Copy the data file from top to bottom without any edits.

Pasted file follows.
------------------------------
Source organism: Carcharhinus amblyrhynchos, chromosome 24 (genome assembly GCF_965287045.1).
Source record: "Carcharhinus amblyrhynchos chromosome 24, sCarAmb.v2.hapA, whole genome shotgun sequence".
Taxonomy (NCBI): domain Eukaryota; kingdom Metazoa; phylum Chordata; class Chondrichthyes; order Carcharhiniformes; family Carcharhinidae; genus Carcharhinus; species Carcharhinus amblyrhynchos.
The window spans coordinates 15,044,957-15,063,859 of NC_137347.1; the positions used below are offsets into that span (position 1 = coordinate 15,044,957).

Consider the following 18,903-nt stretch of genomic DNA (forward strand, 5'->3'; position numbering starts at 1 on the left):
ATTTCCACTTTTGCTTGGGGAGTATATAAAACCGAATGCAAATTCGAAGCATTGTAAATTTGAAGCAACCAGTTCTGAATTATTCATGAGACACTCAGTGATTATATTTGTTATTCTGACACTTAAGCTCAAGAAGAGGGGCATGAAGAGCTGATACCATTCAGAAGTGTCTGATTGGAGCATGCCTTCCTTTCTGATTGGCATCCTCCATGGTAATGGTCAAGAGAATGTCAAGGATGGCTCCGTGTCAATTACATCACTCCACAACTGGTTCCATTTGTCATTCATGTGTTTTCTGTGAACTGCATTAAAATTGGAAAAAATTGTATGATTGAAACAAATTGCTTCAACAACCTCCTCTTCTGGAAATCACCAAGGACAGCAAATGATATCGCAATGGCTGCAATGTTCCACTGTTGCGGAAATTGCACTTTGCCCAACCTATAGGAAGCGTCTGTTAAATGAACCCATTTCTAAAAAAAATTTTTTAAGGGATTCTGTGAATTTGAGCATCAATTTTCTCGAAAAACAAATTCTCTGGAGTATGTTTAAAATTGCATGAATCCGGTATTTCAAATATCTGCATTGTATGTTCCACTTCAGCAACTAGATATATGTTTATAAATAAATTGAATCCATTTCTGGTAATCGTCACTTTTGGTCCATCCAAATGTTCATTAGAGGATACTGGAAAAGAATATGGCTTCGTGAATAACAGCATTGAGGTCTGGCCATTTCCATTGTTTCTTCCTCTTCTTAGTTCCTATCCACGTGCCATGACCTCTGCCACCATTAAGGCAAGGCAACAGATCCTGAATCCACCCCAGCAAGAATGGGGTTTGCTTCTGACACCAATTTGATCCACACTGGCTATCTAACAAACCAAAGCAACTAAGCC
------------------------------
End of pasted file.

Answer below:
Source organism: Carcharhinus amblyrhynchos, chromosome 24 (genome assembly GCF_965287045.1).
Source record: "Carcharhinus amblyrhynchos chromosome 24, sCarAmb.v2.hapA, whole genome shotgun sequence".
Taxonomy (NCBI): domain Eukaryota; kingdom Metazoa; phylum Chordata; class Chondrichthyes; order Carcharhiniformes; family Carcharhinidae; genus Carcharhinus; species Carcharhinus amblyrhynchos.
The window spans coordinates 15,044,957-15,063,859 of NC_137347.1; the positions used below are offsets into that span (position 1 = coordinate 15,044,957).

Consider the following 18,903-nt stretch of genomic DNA (forward strand, 5'->3'; position numbering starts at 1 on the left):
ATTTCCACTTTTGCTTGGGGAGTATATAAAACCGAATGCAAATTCGAAGCATTGTAAATTTGAAGCAACCAGTTCTGAATTATTCATGAGACACTCAGTGATTATATTTGTTATTCTGACACTTAAGCTCAAGAAGAGGGGCATGAAGAGCTGATACCATTCAGAAGTGTCTGATTGGAGCATGCCTTCCTTTCTGATTGGCATCCTCCATGGTAATGGTCAAGAGAATGTCAAGGATGGCTCCGTGTCAATTACATCACTCCACAACTGGTTCCATTTGTCATTCATGTGTTTTCTGTGAACTGCATTAAAATTGGAAAAAATTGTATGATTGAAACAAATTGCTTCAACAACCTCCTCTTCTGGAAATCACCAAGGACAGCAAATGATATCGCAATGGCTGCAATGTTCCACTGTTGCGGAAATTGCACTTTGCCCAACCTATAGGAAGCGTCTGTTAAATGAACCCATTTCTAAAAAAAATTTTTTAAGGGATTCTGTGAATTTGAGCATCAATTTTCTCGAAAAACAAATTCTCTGGAGTATGTTTAAAATTGCATGAATCCGGTATTTCAAATATCTGCATTGTATGTTCCACTTCAGCAACTAGATATATGTTTATAAATAAATTGAATCCATTTCTGGTAATCGTCACTTTTGGTCCATCCAAATGTTCATTAGAGGATACTGGAAAAGAATATGGCTTCGTGAATAACAGCATTGAGGTCTGGCCATTTCCATTGTTTCTTCCTCTTCTTAGTTCCTATCCACGTGCCATGACCTCTGCCACCATTAAGGCAAGGCAACAGATCCTGAATCCACCCCAGCAAGAATGGGGTTTGCTTCTGACACCAATTTGATCCACACTGGCTATCTAACAAACCAAAGCAACTAAGCC